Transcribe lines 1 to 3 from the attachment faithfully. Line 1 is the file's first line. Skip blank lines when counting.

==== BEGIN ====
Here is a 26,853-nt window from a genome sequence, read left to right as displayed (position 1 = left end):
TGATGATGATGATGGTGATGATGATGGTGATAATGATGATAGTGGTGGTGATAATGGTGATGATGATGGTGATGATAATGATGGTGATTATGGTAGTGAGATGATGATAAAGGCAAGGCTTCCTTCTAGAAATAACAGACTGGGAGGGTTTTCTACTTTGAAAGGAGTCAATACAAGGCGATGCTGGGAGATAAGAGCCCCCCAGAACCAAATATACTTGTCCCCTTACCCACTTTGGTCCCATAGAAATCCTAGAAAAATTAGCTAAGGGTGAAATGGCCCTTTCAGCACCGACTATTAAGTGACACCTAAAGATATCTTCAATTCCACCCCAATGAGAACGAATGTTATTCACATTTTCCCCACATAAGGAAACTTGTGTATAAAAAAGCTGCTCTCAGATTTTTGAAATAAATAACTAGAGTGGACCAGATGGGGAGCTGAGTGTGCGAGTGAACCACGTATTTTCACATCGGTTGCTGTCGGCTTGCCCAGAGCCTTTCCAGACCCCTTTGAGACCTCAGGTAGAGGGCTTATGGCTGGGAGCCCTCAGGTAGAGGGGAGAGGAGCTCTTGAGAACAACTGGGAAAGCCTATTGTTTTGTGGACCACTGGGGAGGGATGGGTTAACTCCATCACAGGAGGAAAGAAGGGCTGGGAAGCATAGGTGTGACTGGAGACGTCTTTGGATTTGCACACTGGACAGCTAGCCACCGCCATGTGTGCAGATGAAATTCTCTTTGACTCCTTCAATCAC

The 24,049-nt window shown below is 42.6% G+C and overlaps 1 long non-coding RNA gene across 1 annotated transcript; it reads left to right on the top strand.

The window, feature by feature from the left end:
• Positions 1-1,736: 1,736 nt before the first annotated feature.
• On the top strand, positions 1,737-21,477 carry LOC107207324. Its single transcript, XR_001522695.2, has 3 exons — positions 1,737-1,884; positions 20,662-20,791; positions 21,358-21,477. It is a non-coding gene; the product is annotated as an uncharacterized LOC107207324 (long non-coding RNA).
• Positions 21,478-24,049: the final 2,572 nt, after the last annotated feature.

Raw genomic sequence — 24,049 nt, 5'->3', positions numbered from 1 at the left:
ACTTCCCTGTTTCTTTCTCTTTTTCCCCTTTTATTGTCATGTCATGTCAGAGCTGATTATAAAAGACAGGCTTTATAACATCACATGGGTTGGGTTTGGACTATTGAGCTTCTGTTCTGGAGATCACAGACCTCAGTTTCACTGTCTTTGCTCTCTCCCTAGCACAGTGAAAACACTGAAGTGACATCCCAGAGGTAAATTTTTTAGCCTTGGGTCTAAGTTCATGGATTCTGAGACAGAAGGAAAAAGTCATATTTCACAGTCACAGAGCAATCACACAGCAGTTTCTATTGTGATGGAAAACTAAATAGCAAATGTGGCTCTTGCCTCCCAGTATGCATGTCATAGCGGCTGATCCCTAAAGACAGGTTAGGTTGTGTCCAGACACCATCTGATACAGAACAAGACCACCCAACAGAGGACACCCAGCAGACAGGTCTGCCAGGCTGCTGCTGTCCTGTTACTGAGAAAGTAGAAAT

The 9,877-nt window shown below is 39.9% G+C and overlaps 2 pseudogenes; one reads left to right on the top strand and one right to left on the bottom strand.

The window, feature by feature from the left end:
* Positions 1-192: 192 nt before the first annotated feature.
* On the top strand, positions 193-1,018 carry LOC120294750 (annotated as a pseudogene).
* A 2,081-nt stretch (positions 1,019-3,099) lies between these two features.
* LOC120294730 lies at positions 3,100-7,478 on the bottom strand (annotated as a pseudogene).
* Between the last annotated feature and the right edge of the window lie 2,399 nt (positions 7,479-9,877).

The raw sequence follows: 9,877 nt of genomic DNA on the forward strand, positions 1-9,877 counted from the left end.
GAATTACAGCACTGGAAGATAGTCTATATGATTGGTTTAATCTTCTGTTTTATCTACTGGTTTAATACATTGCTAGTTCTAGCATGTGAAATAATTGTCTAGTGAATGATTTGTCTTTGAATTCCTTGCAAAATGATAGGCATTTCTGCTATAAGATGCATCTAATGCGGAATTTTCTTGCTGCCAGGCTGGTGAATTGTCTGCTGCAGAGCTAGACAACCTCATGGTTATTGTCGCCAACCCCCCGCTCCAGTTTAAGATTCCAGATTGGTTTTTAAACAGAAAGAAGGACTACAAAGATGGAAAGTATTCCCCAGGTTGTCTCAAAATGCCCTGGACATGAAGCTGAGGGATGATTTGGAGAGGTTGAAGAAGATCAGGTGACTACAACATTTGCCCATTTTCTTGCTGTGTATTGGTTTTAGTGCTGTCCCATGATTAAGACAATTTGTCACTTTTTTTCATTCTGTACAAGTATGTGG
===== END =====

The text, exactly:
Here is a 26,853-nt window from a genome sequence, read left to right as displayed (position 1 = left end):
TGATGATGATGATGGTGATGATGATGGTGATAATGATGATAGTGGTGGTGATAATGGTGATGATGATGGTGATGATAATGATGGTGATTATGGTAGTGAGATGATGATAAAGGCAAGGCTTCCTTCTAGAAATAACAGACTGGGAGGGTTTTCTACTTTGAAAGGAGTCAATACAAGGCGATGCTGGGAGATAAGAGCCCCCCAGAACCAAATATACTTGTCCCCTTACCCACTTTGGTCCCATAGAAATCCTAGAAAAATTAGCTAAGGGTGAAATGGCCCTTTCAGCACCGACTATTAAGTGACACCTAAAGATATCTTCAATTCCACCCCAATGAGAACGAATGTTATTCACATTTTCCCCACATAAGGAAACTTGTGTATAAAAAAGCTGCTCTCAGATTTTTGAAATAAATAACTAGAGTGGACCAGATGGGGAGCTGAGTGTGCGAGTGAACCACGTATTTTCACATCGGTTGCTGTCGGCTTGCCCAGAGCCTTTCCAGACCCCTTTGAGACCTCAGGTAGAGGGCTTATGGCTGGGAGCCCTCAGGTAGAGGGGAGAGGAGCTCTTGAGAACAACTGGGAAAGCCTATTGTTTTGTGGACCACTGGGGAGGGATGGGTTAACTCCATCACAGGAGGAAAGAAGGGCTGGGAAGCATAGGTGTGACTGGAGACGTCTTTGGATTTGCACACTGGACAGCTAGCCACCGCCATGTGTGCAGATGAAATTCTCTTTGACTCCTTCAATCAC

The 24,049-nt window shown below is 42.6% G+C and overlaps 1 long non-coding RNA gene across 1 annotated transcript; it reads left to right on the top strand.